Female teen athletes who were forced to be “tolerant” of stronger, faster males competing against them in track meets are fighting back.
Alliance Defending Freedom is representing teen athlete Selina Soule (pictured at left) and two other girls in a legal quest to wrestle control of their sport from transgender girls --- biological boys --- who are breaking state records while depriving females from all-female competitions and scholarship opportunities.
ADF announced last week it has filed a complaint with the U.S. Dept. of Education Office for Civil Rights, asking it to investigate the girls’ claims of Title IX discrimination by the Connecticut Interscholastic Athletic Conference (CIAC).
Title IX, which dates back to 1972, was enacted as federal law to prevent discrimination against girls and women in high school and college athletics.
CIAC, meanwhile, allows high school athletes to compete based on the gender they identify with and a spokesman has said that rule aligns with the state's current anti-discrimination laws.
Any pushback has been slow to materialize, likely due to transgender athletes enjoying a bubble of protection from sympathetic school officials and fawning media, as well as critics remaining quiet for fear of of being “transphobic” and angering LGBT activists.
A sympathetic sports story about Yearwood (pictured at right) begins with this description:
There are people who do not want Andraya Yearwood to run. They are bothered by the sight of her. Angered by the thought of her.
The black scrunchie on her wrist, the ponytail down her back. The steely stare she offers as coaches, parents and fans hurl insults toward her at track meets, not caring that she's an earshot away.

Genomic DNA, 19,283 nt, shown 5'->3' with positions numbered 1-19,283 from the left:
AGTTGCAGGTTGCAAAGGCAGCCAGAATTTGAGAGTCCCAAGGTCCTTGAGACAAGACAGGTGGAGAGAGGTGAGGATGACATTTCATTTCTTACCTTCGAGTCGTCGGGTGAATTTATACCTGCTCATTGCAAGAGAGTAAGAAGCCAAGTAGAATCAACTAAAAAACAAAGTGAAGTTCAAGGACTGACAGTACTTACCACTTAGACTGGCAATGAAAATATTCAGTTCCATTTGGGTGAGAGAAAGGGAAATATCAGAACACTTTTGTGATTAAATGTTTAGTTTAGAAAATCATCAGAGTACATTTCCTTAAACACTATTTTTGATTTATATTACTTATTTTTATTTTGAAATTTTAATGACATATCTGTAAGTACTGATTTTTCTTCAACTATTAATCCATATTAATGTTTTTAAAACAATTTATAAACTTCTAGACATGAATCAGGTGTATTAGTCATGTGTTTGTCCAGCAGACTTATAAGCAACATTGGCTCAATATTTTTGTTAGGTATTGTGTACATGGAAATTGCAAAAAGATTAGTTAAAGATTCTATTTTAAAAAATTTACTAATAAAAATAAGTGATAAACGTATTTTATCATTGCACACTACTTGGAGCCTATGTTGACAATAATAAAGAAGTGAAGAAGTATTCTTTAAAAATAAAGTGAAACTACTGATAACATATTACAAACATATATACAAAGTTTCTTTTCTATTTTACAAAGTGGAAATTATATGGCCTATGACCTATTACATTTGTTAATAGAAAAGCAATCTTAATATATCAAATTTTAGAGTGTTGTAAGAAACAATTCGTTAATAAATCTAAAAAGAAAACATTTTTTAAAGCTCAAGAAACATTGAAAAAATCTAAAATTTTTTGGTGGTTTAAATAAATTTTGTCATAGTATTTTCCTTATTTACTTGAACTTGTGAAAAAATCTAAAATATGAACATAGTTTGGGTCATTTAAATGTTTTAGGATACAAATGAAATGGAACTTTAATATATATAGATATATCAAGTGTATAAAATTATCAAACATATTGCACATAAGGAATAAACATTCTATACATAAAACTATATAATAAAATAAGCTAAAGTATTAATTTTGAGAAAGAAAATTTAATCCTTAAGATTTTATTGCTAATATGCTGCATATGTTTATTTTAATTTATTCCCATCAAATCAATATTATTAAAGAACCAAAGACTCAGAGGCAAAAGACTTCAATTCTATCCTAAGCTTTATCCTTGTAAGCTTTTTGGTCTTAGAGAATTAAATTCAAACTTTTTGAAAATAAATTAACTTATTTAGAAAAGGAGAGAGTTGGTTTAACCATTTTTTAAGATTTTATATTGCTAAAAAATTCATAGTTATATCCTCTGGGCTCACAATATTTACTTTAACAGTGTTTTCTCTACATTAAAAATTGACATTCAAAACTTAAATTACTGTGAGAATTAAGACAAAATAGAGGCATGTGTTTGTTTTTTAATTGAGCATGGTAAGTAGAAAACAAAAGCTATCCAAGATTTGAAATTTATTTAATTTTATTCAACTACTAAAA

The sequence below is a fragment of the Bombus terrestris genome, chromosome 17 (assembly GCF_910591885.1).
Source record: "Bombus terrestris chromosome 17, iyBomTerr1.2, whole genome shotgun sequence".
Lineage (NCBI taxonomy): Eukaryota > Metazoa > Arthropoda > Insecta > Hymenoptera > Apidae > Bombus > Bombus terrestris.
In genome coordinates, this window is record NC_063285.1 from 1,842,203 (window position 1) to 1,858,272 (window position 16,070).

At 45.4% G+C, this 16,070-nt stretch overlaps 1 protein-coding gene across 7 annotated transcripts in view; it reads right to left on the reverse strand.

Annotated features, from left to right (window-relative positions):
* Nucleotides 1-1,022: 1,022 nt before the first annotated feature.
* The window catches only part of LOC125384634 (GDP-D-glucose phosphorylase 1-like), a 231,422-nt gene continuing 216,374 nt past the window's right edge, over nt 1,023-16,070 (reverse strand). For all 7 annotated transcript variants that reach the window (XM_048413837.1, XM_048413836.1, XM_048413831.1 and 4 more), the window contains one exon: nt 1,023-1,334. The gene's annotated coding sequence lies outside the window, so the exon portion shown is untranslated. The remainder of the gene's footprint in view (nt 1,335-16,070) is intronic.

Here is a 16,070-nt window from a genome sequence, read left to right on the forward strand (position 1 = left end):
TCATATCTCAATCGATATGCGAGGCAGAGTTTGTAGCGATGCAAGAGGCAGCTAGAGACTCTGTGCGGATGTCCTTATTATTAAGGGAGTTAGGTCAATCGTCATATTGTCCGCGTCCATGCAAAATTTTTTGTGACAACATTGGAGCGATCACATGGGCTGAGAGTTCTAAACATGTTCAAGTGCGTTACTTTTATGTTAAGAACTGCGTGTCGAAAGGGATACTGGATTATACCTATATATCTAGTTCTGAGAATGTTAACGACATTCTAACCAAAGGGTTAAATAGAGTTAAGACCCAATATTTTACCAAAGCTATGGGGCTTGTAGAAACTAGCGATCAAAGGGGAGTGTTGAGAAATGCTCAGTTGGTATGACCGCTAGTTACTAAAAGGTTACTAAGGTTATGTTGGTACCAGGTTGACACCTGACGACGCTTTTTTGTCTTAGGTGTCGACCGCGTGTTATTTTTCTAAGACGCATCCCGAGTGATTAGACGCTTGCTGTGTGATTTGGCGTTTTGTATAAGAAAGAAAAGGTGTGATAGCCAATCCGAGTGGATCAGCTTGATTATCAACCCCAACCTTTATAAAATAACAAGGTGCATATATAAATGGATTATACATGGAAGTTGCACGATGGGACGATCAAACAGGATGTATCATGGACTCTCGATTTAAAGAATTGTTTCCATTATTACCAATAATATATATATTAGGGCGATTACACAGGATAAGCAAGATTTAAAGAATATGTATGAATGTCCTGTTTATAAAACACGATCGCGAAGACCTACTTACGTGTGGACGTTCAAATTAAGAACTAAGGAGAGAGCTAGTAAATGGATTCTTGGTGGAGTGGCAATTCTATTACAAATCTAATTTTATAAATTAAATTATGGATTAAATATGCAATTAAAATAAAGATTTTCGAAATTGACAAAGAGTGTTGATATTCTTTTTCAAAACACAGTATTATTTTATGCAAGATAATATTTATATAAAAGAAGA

Yearwood, in fact, has become an LGBT celebrity after being included in a documentary about transgender athletes. He has also toured the halls of GLAAD headquarters in New York City.
OneNewsNow reported a year ago that Connecticut coaches and parents were starting to publicly support female runners and oppose the CIAC, which meant being accused of being “intolerant” when two male athletes, Terry Miller and Yearwood, were literally blowing past girls in regional and state competitions.
Speaking to a local newspaper, a track coach said Connecticut’s pro-transgender laws were created to protect transgenders from being bullied, not to compete against girls. A second coach said he was thanked by several other coaches after speaking out in a local newspaper story but stated that more coaches should be speaking out publicly.
Soule was a sophomore sprinter last year when she was quoted by the newspaper stating she has "no problem" with the males wanting to be female. But it was "unfair" to girls who have trained hard only to be beaten by boys.
ADF attorney Denise Harle tells OneNewsNow that female athletes fought “long and hard” to demand equal treatment under the law only to now watch biological boys literally pass them by.
“In Connecticut, one of the transgender boys now holds over 10 state records,” Harle says, likely referring to transgender athlete Terry Miller (pictured above). “He achieved those in one year that had previously belonged to 10 different girls that had been set over 20 years.”
Harle notes that Soule is the only one of the three female athletes to publicly identify herself. The other two are fearful of retaliation, says the attorney --- adding that it tool a lot of courage for Soule to step forward.
"Once Selena spoke up, she received a very negative response from school administrators, even the principal [and] her coaches," Harle shares. "She's experienced retaliation and has been treated very unfairly."
7/1/2019 - Final comments (last 2 paragraphs) from ADF attorney Denise Harle added.